Rashme SehgalRashme Sehgal



Amitabh Bachchan has helped bring about a tectonic change in the way television is perceived by the industry. Today, the angry old man of Indian cinema is endorsing fifteen different products and has hundreds of crores of business riding on his shoulders. The brands riding on him include Emami, Pepsi, Eveready, Reid and Taylor and Parker pens. The question being asked is how has he become such a television colossus?
The answer is simple. Every time an industry needs to introduce a new product, who should they turn to but the Mr. Reliable of Indian advertisers. If the sales of a product run into trouble as happened with Cadbury’s Milk Chocolate or else plateau as was the case with Emami’s Navratna cool oil end Dabur Chyavanprash , who should they turn to but India’s one-brand industry. At 62, Bachchan succeeds in reaching out to all age groups and people from all socio-economic segments whether from rural or urban India.
The example of Reid & Taylor symbolizes this phenomenon. The brand was launched five-and-a-half years ago with Pierce Brosnan playing the role of James Bond. And of course, since Bond wore only the best, what else would he be seen suited in except the up market Reid & Taylor fabrics. A year into their launch, the MNC realized sales had plateaued. The public did not identify with the British secret agent. Three celebrities were short listed for this campaign- Shahrukh Khan, Aamir Khan and Amitabh Bachchan. Reid & Taylor chose Amitabh because they felt he possessed the physical frame to carry off their suits. Tarun Joshi, communications head of Reid & Taylor pointed out, ` Shahrukh and Aamir put together are no match for Amitabh. He is the most popular Indian in the world. He is as popular in Allahabad as he is in south Mumbai.’Joshi refuses to divulge how much they paid Amitabh but the figure is said to have crossed the Rs. 15 crores mark. A few weeks after their campaign started called `Bond with the Best’, sales jumped by 30 per cent and a company with an annual turnover of Rs. 100 crores saw sales touch Rs. 145 crores. During the last financial year, they crossed the Rs. 180 crores mark.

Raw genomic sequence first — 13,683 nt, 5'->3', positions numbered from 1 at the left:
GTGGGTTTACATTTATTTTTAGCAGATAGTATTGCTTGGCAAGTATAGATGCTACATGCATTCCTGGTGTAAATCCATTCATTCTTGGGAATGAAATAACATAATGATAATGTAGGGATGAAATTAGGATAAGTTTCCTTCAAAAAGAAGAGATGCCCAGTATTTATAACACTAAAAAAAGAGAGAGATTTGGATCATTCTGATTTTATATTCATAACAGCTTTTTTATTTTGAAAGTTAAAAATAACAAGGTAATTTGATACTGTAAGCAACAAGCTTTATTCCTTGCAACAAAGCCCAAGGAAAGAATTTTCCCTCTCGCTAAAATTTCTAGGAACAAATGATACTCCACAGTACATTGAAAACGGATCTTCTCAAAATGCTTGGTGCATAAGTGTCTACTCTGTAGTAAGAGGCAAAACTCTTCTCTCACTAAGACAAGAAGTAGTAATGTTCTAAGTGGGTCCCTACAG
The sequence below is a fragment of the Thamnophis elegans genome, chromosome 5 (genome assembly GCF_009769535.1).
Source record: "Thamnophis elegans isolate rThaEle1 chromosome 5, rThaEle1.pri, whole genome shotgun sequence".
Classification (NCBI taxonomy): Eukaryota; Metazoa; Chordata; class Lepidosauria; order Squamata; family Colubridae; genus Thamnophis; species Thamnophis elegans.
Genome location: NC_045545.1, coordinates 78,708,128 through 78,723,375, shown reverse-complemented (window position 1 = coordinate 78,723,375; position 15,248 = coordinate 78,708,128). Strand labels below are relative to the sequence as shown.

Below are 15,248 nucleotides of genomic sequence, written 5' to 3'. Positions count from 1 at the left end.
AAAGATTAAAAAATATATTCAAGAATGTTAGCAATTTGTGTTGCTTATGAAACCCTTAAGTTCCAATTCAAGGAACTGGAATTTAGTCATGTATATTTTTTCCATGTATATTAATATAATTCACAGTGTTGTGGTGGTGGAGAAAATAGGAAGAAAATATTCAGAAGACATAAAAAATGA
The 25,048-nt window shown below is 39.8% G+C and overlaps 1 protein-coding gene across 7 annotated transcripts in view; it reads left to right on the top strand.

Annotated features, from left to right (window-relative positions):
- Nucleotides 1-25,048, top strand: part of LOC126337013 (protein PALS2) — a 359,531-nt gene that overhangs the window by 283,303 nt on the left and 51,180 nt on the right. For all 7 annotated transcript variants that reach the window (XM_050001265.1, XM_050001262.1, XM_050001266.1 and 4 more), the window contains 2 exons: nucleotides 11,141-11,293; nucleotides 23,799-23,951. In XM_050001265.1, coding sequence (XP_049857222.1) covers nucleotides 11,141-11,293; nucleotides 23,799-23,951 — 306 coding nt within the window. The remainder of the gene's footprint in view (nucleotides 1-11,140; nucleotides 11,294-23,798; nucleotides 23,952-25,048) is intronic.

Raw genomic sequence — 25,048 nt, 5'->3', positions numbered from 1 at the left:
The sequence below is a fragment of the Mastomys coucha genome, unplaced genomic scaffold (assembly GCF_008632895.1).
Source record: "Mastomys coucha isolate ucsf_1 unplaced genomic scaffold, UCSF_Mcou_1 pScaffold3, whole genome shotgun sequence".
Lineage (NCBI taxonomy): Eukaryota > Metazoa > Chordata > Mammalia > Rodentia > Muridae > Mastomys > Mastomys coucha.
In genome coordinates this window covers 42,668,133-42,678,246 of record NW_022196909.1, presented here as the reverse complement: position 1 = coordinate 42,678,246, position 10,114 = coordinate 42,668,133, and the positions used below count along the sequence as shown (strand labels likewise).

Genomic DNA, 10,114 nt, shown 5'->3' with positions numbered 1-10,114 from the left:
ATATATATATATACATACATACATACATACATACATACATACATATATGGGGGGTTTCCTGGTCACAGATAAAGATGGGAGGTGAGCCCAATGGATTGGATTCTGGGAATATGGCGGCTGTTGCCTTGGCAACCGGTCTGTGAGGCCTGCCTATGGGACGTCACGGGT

If Reid & Taylor is reaching out to the Elite segment, Eveready batteries are reaching out to the rural Indian. The battery has been in the market for 99 years and is planning to celebrate its hundredth years with a bang.
`We had a market research company do a survey on who the public would prefer to have as brand ambassador and the majority wanted Amitabh who enjoys iconic status,’ pointed out Jhumjhum Shirali, heading corporate communications for the Eveready group.

Cadbury’s Diary Milk chocolate received bad publicity after worms were found in some of their chocolate bars. Realizing they needed to tide over this wave of bad press, the company got in touch with Amitabh and asked him to apply his healing touch. He agreed to vouch for both their excellence as a product and the super hygienic manner in which it was manufactured.